2018 Farm Bill: WhyHunger Statement from Noreen Springstead, Executive Director

Let’s cut to the chase.  The social contract between our government and its people is hanging on by a thread. If the recent draft Farm Bill presented in the House of Representatives, which would dramatically increase food insecurity, harm working families and slash support for small scale and organic farmers, is any indication of the strength of that last thread – we are in trouble. This bill is not good social policy nor is it in line with the values we espouse as Americans.

Far too many Americans experience poverty and hunger in their lifetime. This bill not only misses the mark on an opportunity to reverse those trends, it actually actively makes thing worse on low-income Americans, those looking for work and small scale farmers. We know SNAP works – it helps families access nutritious food and stimulates the local economy. Yet the bill calls for a program overhaul and adds additional work requirements that will not actually help people secure living wage jobs, but will add even more barriers to food access.

Our frontline food access partners across the country are warning that they can barely keep up with the growing needs of low-income people, seniors, children and working families that have been rising in recent years.   How are we expecting them to pick up the slack from cuts to SNAP and other programs? Doesn’t our government have an obligation to protect its people and ensure their basic human rights and dignity?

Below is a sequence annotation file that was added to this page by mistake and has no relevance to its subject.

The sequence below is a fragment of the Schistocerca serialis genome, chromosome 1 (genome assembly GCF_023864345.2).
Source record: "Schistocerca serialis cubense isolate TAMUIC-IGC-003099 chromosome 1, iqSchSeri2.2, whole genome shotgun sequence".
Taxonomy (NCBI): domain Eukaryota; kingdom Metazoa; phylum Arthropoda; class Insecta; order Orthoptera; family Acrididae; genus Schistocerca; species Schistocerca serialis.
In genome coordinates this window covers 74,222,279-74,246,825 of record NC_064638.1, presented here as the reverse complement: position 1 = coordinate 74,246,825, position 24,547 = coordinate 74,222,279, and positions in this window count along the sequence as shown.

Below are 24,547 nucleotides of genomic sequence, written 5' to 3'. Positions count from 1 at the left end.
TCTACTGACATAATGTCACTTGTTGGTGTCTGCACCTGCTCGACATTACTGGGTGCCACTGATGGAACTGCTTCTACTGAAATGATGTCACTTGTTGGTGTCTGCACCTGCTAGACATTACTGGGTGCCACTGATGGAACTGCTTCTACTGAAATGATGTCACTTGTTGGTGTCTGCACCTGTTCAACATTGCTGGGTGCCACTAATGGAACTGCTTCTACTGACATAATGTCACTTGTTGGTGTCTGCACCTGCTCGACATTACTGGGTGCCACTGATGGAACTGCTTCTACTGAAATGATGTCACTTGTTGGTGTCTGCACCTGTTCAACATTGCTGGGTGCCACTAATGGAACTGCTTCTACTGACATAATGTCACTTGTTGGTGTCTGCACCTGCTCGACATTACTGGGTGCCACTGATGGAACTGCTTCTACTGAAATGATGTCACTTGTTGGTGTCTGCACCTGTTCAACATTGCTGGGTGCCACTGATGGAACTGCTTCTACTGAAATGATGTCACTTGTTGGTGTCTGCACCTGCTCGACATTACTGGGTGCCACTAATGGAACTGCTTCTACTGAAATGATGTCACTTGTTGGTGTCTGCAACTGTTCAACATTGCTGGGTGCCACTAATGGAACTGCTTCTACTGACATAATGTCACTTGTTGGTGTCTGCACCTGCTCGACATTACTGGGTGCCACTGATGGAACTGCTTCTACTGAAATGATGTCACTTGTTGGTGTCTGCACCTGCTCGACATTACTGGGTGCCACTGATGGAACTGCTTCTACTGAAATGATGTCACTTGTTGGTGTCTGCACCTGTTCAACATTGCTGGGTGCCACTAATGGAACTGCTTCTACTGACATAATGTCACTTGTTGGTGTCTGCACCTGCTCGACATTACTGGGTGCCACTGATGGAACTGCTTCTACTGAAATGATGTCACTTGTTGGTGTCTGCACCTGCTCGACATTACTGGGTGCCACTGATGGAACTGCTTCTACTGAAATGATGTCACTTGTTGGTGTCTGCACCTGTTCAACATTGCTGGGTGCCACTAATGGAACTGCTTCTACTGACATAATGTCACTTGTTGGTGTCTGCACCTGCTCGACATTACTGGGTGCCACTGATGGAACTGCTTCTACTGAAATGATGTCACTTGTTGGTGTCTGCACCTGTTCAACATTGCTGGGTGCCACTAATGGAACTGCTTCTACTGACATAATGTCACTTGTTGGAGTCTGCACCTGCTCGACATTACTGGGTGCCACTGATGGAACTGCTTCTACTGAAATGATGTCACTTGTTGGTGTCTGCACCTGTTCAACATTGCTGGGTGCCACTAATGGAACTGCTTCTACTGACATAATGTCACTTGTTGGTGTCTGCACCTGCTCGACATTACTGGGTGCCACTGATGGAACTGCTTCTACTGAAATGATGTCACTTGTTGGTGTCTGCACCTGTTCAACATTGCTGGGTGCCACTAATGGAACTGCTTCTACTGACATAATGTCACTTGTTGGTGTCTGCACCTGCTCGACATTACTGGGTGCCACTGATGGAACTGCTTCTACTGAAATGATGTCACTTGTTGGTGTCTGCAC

Poverty destroys communities, creates tremendous stress on families who are already working multiple low-wage jobs, and squashes our potential as a country to build a prosperous nation that engages all citizens.  It makes no economic sense to create policy that blatantly dismiss the poor and working class Americans and disregards our farmers working to grow food in harmony with the earth. And moreover, a policy that violates our human right to nutritious food is unconscionable. We must demand more from our government.

This is just the beginning of the Farm Bill debate in what is sure to be a lengthy and drawn out process filled with political jockeying and rhetoric. We must not forget the real people and communities who stand to lose the most as the social contract continues to fray. WhyHunger will join with our grassroots partners and national allies to keep you informed and raise our collective voice to fight for a just Farm Bill that gets serious about ending hunger and poverty in our nation and invests in real solutions that prioritize all people.

Noreen Springstead